The Lyon fire in New Washoe City last week burned 10 acres and two outbuildings. We were lucky that, even though there were strong winds, the fire angled across mostly open ground and was stopped by a quick response by local responders before it reached homes. A “hat-tip” to our local fire crews! Living With Fire has issued these tips for handling stove and fireplace ashes:
The Pleasant Valley Volunteer Fire Department in cooperation with Pleasant Valley Elementary School has set up an account to allow the community to donate to the victims of the Washoe Drive fire. People wishing to donate can go to any Wells Fargo branch and reference; Pleasant Valley VFD Washoe Drive Fire Victims Fund acct # 9932426530. I am available any time for questions.
Shawn Wilburn, Chief
Pleasant Valley Volunteer Fire Department
Every time a wildfire would occur my wife would ask me if we had anything to worry about. I said, No, There is a buffer of 10-20 houses between us and the wildlands. Now that I have seen what a bucket of fireplace ashes in 80mph winds can do, I realize none of us can ignore the threat. Thousands of burning embers were transported hundreds of yards to land on tinder-dry vegetation and homes. Every minute, as the fire blew closer at 80mph, more and hotter embers arrived to make just escaping the only option. The embers blew over and around many homes sparing them only to ignite homes further away, sending my theory “up in smoke”.
The very similar Caughlin Fire in Reno, just two months ago, should have been all that was needed, but just that distance made the lesson abstract to me and it didn’t hit home until I saw the wind and flames from my own deck.
Personally, we will pay even more attention to fire safety around the house. Over the last several years fires have been started by abandoned yard waste burning, construction work, downed power lines, kids partying, unsupervised kids camping, and now, fireplace ashes. These are all areas where we should be vigilant. Also, we will make an evacuation plan: Learn the escape routes, organize our valuables (including livestock) for quick movement, and set up communication plans with family members.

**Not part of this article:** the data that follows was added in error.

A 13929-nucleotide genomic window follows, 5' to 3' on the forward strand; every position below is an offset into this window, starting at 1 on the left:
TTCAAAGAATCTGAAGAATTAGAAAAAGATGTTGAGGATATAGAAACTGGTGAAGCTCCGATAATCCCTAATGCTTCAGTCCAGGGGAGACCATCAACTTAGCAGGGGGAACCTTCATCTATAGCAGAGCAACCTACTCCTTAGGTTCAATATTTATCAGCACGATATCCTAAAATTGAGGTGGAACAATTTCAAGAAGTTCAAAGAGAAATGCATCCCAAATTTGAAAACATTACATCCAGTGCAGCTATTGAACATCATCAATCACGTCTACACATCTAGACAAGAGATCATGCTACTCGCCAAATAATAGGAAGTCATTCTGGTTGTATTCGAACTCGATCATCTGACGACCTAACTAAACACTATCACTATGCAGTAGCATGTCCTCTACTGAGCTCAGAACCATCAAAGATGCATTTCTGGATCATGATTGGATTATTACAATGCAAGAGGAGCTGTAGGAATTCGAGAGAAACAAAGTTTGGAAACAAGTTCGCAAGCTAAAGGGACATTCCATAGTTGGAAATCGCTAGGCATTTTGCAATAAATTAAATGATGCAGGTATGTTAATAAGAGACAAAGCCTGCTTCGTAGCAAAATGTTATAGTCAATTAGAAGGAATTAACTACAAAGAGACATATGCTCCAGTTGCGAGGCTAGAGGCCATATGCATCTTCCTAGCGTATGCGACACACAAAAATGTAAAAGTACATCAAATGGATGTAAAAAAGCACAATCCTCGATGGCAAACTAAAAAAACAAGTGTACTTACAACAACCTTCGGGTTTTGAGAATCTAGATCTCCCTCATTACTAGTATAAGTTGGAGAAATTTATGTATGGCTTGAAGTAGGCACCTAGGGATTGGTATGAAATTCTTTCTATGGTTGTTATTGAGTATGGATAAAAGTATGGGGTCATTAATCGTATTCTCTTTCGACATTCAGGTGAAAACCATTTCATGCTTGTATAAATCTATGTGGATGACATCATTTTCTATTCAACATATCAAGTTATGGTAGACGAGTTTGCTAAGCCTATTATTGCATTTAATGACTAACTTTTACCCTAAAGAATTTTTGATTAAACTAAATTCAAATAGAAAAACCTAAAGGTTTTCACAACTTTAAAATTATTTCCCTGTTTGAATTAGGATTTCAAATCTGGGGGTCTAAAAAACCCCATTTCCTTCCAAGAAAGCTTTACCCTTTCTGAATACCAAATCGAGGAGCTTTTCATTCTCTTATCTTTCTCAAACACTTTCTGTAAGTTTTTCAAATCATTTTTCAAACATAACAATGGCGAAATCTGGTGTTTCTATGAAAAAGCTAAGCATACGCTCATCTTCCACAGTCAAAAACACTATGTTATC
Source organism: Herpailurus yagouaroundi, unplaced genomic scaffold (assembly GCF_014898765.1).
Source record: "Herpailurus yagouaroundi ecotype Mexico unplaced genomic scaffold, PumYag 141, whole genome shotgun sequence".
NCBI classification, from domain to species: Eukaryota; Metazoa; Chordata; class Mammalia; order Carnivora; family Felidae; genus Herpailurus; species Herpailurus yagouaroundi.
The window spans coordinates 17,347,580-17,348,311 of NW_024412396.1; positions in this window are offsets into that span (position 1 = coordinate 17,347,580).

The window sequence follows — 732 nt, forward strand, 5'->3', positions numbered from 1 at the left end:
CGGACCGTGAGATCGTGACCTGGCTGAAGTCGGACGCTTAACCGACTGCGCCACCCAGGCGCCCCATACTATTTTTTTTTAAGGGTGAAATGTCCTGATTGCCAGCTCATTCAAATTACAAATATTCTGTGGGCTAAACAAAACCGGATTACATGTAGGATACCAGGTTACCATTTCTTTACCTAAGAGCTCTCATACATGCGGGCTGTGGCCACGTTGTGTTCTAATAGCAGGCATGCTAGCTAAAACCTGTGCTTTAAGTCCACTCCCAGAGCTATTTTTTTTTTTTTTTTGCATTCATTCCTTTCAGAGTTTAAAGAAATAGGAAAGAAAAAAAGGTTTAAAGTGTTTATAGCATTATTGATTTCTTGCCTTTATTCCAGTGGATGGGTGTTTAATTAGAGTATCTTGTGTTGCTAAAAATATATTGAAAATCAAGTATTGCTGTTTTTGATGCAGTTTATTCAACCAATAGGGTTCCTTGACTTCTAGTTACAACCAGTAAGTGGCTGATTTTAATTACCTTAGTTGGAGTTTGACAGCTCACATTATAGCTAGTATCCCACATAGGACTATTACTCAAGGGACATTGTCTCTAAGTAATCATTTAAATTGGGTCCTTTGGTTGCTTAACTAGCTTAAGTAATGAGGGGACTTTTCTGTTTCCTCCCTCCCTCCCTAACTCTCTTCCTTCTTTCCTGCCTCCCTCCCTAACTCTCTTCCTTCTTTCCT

On washoevalley.org I will permanently post the link to livingwithfire.com, the local site on how to prepare and manage and survive just such an emergency. I know a couple of years ago a group in the valley sought to organize a community plan for these emergencies and I will try to find out if it was implemented. If anyone knows, let me know and I will add it to this website.
Hopefully, our run of regional bad luck is over and we will never see another such fire. But the odds are against that. I also used to brag to family around the country that here in Nevada, we don’t have “natural disasters”. I think I should acknowledge that we do and be prepared.
Our thoughts go out to our neighbors that have been impacted by this fire and I hope if those that need assistance and those that can provide it will use this site to communicate and coordinate.